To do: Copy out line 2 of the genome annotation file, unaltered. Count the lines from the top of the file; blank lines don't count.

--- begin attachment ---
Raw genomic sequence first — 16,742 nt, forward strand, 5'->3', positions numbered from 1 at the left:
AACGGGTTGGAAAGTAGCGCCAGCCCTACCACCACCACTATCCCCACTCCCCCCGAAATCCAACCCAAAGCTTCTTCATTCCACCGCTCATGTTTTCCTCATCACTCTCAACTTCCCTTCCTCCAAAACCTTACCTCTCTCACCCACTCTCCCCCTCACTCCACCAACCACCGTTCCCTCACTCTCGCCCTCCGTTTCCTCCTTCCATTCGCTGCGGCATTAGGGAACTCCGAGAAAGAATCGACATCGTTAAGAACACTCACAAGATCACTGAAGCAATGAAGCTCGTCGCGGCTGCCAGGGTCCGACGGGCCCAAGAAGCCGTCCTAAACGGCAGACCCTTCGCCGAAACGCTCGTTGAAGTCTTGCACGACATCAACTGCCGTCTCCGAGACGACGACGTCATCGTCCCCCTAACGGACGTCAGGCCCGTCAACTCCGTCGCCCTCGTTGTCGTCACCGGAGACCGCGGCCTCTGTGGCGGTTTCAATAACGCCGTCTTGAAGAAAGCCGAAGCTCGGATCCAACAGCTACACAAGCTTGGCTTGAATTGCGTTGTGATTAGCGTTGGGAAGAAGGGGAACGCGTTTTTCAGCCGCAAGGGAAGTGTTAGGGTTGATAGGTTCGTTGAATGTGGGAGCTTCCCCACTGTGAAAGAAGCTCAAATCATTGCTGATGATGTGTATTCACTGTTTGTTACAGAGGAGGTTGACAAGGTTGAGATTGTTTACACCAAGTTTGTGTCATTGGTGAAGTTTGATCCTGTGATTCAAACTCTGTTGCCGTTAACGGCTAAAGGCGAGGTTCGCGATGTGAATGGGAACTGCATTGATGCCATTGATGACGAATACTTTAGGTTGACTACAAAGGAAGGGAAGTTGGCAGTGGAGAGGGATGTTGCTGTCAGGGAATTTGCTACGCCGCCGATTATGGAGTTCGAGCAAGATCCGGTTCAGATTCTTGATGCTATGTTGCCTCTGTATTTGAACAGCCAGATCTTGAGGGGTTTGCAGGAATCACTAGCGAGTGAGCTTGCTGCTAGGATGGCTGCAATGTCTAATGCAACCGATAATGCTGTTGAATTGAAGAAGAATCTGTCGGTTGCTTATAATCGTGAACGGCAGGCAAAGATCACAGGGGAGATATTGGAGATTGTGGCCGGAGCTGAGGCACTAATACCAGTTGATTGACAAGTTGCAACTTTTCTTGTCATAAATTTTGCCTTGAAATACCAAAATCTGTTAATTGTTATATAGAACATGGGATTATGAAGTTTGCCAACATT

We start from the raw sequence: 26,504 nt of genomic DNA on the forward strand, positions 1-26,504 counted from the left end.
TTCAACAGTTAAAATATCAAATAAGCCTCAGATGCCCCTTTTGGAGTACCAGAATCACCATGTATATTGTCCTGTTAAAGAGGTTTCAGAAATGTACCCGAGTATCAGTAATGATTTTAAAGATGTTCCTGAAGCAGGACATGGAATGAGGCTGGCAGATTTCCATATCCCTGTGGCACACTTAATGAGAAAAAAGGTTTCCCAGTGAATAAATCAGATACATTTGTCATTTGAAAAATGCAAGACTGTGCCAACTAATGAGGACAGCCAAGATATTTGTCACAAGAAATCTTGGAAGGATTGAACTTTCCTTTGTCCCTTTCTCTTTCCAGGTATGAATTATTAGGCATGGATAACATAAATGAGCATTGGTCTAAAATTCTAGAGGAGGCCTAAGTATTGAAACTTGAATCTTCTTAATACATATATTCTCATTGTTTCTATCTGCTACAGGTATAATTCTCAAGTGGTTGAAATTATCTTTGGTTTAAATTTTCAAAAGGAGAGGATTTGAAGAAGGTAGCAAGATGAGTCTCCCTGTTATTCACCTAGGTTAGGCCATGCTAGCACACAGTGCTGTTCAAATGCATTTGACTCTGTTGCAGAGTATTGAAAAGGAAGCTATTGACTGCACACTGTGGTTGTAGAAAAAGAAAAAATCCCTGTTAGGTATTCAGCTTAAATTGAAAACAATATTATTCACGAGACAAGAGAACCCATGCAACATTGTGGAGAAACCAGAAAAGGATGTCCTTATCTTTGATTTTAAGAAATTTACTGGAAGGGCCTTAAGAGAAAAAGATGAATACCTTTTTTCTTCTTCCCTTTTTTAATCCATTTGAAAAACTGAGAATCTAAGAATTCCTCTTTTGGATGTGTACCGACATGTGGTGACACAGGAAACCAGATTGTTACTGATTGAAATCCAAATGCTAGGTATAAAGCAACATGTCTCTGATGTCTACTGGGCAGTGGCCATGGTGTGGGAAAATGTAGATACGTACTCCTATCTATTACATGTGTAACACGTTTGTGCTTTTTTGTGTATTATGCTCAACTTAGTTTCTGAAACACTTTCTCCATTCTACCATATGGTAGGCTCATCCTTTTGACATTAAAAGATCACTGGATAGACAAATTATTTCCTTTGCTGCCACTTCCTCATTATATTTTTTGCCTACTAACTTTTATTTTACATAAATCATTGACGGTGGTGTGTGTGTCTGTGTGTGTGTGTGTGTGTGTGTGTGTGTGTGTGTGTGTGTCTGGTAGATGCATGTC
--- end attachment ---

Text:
AACGGGTTGGAAAGTAGCGCCAGCCCTACCACCACCACTATCCCCACTCCCCCCGAAATCCAACCCAAAGCTTCTTCATTCCACCGCTCATGTTTTCCTCATCACTCTCAACTTCCCTTCCTCCAAAACCTTACCTCTCTCACCCACTCTCCCCCTCACTCCACCAACCACCGTTCCCTCACTCTCGCCCTCCGTTTCCTCCTTCCATTCGCTGCGGCATTAGGGAACTCCGAGAAAGAATCGACATCGTTAAGAACACTCACAAGATCACTGAAGCAATGAAGCTCGTCGCGGCTGCCAGGGTCCGACGGGCCCAAGAAGCCGTCCTAAACGGCAGACCCTTCGCCGAAACGCTCGTTGAAGTCTTGCACGACATCAACTGCCGTCTCCGAGACGACGACGTCATCGTCCCCCTAACGGACGTCAGGCCCGTCAACTCCGTCGCCCTCGTTGTCGTCACCGGAGACCGCGGCCTCTGTGGCGGTTTCAATAACGCCGTCTTGAAGAAAGCCGAAGCTCGGATCCAACAGCTACACAAGCTTGGCTTGAATTGCGTTGTGATTAGCGTTGGGAAGAAGGGGAACGCGTTTTTCAGCCGCAAGGGAAGTGTTAGGGTTGATAGGTTCGTTGAATGTGGGAGCTTCCCCACTGTGAAAGAAGCTCAAATCATTGCTGATGATGTGTATTCACTGTTTGTTACAGAGGAGGTTGACAAGGTTGAGATTGTTTACACCAAGTTTGTGTCATTGGTGAAGTTTGATCCTGTGATTCAAACTCTGTTGCCGTTAACGGCTAAAGGCGAGGTTCGCGATGTGAATGGGAACTGCATTGATGCCATTGATGACGAATACTTTAGGTTGACTACAAAGGAAGGGAAGTTGGCAGTGGAGAGGGATGTTGCTGTCAGGGAATTTGCTACGCCGCCGATTATGGAGTTCGAGCAAGATCCGGTTCAGATTCTTGATGCTATGTTGCCTCTGTATTTGAACAGCCAGATCTTGAGGGGTTTGCAGGAATCACTAGCGAGTGAGCTTGCTGCTAGGATGGCTGCAATGTCTAATGCAACCGATAATGCTGTTGAATTGAAGAAGAATCTGTCGGTTGCTTATAATCGTGAACGGCAGGCAAAGATCACAGGGGAGATATTGGAGATTGTGGCCGGAGCTGAGGCACTAATACCAGTTGATTGACAAGTTGCAACTTTTCTTGTCATAAATTTTGCCTTGAAATACCAAAATCTGTTAATTGTTATATAGAACATGGGATTATGAAGTTTGCCAACATT